'We’re tired of suffering': Former inmate shows support for women in Pine Grove Correctional Centre
Cory Cardinal and Sherri Maier stand outside of Pine Grove Correctional Centre. (Jayda Taylor/CTV Prince Albert)
PRINCE ALBERT -- A small group gathered outside of Pine Grove Correctional Centre on Tuesday to show support for inmates on hunger strike.
Pine Grove, located in Prince Albert, is the only correctional facility for women in Saskatchewan.
The demonstration was organized by Cory Cardinal, who founded the advocacy group Inmates 4 Humane Conditions, and Sherri Maier of Beyond Prison Walls Canada.
Cardinal has continued to advocate for inmates behind bars at the Saskatoon Correctional Centre. He was released last week.
“We’re tired of getting swept under the rug. We’re tired of suffering. We’re tired of being labelled. We’re tired of just being dehumanized,” he said.
The Ministry of Corrections, Policing and Public Safety said three inmates at Pine Grove were refusing food on Tuesday. When speaking to CTV News last week, Alexis Maurice said she was one of six inmates on her unit not eating.
Maurice said she’s protesting against a lack of access to proper health care and hygiene, mistreatment from staff and not following up on complaints from inmates.
“COVID should not be an excuse to forget we are in here,” she said.
“We are struggling mentally, physically, emotionally and spiritually.”
In an emailed statement, the ministry said inmates have access to physical and mental health services and staff can facilitate these services virtually if needed. The statement said inmates can also access cultural services, such as elders and chaplains, for free.
“Staff at Pine Grove Correctional Centre are actively working with the inmates to address their concerns. It is our understanding that the concerns that are being raised are very broad, and that many of them are related to court and justice system restrictions that have been put in place due to the pandemic,” said the ministry.
It added that inmates should follow the complaints process under The Correctional Services Act if they have any concerns. Alternatively, they can raise concerns with the ombudsman.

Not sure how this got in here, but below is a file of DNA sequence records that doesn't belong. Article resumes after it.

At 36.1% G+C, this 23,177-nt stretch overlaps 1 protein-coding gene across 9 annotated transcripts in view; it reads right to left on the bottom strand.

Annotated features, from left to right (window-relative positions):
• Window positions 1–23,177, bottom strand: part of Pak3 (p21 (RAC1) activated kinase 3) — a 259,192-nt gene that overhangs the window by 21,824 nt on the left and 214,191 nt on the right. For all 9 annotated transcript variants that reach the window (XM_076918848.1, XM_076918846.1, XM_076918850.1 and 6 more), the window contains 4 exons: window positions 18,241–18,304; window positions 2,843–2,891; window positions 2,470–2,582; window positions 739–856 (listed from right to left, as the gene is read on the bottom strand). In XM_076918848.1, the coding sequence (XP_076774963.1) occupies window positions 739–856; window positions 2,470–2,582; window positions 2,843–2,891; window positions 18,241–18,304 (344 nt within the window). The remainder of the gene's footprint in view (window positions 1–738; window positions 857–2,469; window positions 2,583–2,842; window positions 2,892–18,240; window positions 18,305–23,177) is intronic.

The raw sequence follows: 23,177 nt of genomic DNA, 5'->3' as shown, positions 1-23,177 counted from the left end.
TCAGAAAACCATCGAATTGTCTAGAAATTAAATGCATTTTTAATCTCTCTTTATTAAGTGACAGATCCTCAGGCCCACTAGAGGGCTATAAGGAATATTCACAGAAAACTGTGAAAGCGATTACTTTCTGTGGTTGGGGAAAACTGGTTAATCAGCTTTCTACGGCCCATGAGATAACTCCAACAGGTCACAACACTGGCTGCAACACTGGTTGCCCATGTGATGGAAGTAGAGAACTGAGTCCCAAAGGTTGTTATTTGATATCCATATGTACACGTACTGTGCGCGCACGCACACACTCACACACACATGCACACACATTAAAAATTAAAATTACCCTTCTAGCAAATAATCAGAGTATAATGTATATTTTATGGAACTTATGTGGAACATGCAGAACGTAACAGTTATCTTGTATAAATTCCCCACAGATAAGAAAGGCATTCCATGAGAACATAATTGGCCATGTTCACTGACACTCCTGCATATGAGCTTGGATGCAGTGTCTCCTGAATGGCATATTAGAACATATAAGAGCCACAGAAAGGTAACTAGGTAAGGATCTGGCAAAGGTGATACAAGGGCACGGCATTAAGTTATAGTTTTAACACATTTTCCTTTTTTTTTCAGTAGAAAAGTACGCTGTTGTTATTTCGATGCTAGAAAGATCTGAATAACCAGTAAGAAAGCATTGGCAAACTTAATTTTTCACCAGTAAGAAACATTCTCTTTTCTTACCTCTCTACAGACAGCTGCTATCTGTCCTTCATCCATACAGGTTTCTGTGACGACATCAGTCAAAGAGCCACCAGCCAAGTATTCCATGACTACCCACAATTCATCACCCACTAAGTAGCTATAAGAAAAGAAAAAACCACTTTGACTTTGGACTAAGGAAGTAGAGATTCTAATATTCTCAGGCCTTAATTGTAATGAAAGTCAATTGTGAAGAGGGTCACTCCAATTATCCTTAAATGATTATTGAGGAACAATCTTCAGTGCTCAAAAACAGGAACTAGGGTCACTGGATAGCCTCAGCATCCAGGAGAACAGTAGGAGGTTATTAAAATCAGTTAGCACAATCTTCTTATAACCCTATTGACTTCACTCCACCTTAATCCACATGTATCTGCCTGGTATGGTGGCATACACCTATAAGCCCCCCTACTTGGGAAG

“I consider myself a little bit more persistent than others and I’ve even had a hard time trying to make my way through the internal complaint process,” said Cardinal. “It’s way too long and drawn out and even if it gets where it’s supposed to go, they rarely even do anything.”
“Somebody needs to do something with what’s going on inside there,” added Maier.
“They (the government) need to do something and act now.”
Former Legal Aid lawyer Deb Hopkins was also at the demonstration.
She said most women in Pine Grove have likely been “degraded and abused at some level” and many have lost their children to the foster care system. They can’t recover if they’re incarcerated, she said.
"I think there's the idea that these are dangerous people and they need to be behind these bars. If there's actually some interaction between just regular people and the people that are here, they would see that it's really not necessary and it's counterproductive,” said Hopkins.
In February, the province requested a review into the death of Kimberly Squirrel, who was found frozen to death in Saskatoon three days after being released from Pine Grove. The ministry said staff escorted Squirrel to a bus after her release, but that programming for inmates on remand is limited because they’re in custody for an indeterminate length of time.